Civic 1.8 i-VTEC vs Golf 1.4 TSI

They’re in same class, but these cars are polar opposites in execution

The turbocharged GTI steals the headlines for the VW Golf range – but you shouldn't overlook the smaller 1.4 TSI. It comes with 120bhp and should prove a perfect match for the refined Golf MkVI.

VW’s new hatchback seized the Honda Civic’s crown when we tried diesel versions of the current compact family car crop late last year. But this is the first time we’ve tested the 1.4-litre turbo version – and opposition doesn’t come any tougher than the naturally aspirated Civic 1.8.

Honda is committed to its VTEC variable valve timing-equipped petrol engines, and has always avoided turbo technology – even for its Type R performance models. So will its tried and tested 1.8-litre i-VTEC have an answer to the smaller VW unit?

On paper, it looks good for the Civic, as its power output of 138bhp leaves the 120bhp Golf trailing. Delve a bit deeper, though, and some important differences emerge – because what the VW lacks in power, it makes up for with torque. Its 200Nm of thrust arrives at a lowly 1,500rpm, while the Honda has to make do with 174Nm at 4,300Nm.

Hit the road, and it’s clear that these two cars are like chalk and cheese. The Honda is quicker from a standing start, but you have to wring every last rpm out of the engine to get maximum performance, concentrating on the rev counter to time each gearchange to perfection.

Do this, and it will sprint from 0-60mph in 8.6 seconds, while the more relaxed Golf posts 9.1 seconds for the same test. However, if you’re already on the move, the Golf claws back the advantage. It matches the Honda from 30-70mph, and delivers more in-gear punch. A 50-70mph time of 10.7 seconds in sixth was 5.4 seconds faster than the highly strung Honda.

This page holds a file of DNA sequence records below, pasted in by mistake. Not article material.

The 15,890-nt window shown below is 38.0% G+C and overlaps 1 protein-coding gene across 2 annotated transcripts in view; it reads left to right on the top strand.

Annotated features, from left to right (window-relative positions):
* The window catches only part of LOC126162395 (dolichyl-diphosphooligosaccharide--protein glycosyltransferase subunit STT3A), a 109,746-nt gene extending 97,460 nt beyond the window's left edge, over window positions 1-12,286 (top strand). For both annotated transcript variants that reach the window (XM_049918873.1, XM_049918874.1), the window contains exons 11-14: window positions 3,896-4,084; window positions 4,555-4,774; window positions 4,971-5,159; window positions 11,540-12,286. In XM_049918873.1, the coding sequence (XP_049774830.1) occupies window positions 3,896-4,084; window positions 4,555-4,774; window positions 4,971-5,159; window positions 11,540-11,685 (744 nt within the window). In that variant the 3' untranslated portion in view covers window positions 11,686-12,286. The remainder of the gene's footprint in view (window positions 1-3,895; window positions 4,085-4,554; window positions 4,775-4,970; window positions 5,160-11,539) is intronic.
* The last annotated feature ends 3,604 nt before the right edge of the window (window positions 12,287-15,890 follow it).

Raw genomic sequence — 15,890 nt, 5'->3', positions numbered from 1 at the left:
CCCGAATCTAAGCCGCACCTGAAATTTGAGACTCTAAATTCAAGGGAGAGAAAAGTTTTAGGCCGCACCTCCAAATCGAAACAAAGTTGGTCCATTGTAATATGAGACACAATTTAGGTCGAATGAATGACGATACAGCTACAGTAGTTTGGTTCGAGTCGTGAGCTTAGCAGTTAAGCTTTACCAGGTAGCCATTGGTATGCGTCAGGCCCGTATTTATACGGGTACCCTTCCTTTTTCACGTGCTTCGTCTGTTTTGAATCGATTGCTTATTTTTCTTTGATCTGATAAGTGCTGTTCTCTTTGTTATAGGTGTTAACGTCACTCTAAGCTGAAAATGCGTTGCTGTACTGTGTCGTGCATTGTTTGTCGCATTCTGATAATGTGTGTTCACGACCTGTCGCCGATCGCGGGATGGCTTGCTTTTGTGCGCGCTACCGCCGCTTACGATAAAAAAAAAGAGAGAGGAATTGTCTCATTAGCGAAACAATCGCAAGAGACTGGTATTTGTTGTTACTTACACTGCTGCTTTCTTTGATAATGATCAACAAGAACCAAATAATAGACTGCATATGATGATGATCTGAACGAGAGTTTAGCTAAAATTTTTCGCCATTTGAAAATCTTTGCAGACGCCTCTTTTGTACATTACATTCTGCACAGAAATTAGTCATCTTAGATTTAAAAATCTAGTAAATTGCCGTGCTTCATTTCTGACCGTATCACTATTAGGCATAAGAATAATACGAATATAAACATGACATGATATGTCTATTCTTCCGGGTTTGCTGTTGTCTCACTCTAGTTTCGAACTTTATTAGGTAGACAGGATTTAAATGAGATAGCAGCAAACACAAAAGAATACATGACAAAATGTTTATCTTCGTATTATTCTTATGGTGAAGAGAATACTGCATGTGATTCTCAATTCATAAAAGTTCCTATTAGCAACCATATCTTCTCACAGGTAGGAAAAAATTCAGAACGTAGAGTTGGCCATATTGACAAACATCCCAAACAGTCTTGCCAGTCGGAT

On the road, the Golf feels faster and more responsive than its rival, and it cruises more comfortably as well. Accelerate at motorway speeds in the Civic, and you need to change down to get the punch required. The Golf will happily deliver without the need for a downshift.

Family cars aren’t simply about performance, though, and the turbo model has other benefits, such as impressive CO2 emissions. The VW’s 144g/km output is 11g/km lower than the Honda’s, placing the German car in the 16 per cent tax band to its rival’s 19 per cent. This benefits company users with a lower tax liability and private motorists with a cheaper annual tax disc.

Judged on combined economy figures, the Golf should also have the edge – officially, it returns 45.6mpg to the Civic’s 42.2mpg. However, the tables were turned during our test, with the VW proving marginally thirstier.

There’s not much between the two in terms of price – our £16,520 SE-spec Golf undercuts the Civic ES by £80. But the VW falls behind again when you check out the standard equipment tally. It’s fitted with air-conditioning, cruise control and seven airbags, yet the Honda adds dual-zone climate control, a panoramic glass roof, front foglamps and bigger alloy wheels.

The Civic also trumps its rival for interior space, and is the more practical choice, thanks in part to the hugely versatile folding mechanism used for the rear seats.

In reality, these two cars have very different characters. The softer suspension of the Golf is more comfortable at low speeds and its engine is more relaxing on the motorway. The Honda feels livelier, with sharper steering responses and tight body control, although this is offset by its firm ride and rev-hungry engine. So while we can’t find much to separate the two cars financially, the Golf’s 1.4-litre TSI engine is better suited to the demands of a modern family hatchback – and that makes it 2-0 to the turbos.


There’s little to separate our rivals on price, so it all comes down to running costs. The VW’s combined economy of 45.6mpg pips the 42.2mpg Honda, but in our hands the Golf was second best at the pumps.


Car makers claim that small-capacity petrol turbo units are eco-friendlier than larger, normally aspirated powerplants – and the VW delivers on this. Emissions of 144g/km are 11g/km lower than the Honda’s, so buyers save on road tax and company car costs.

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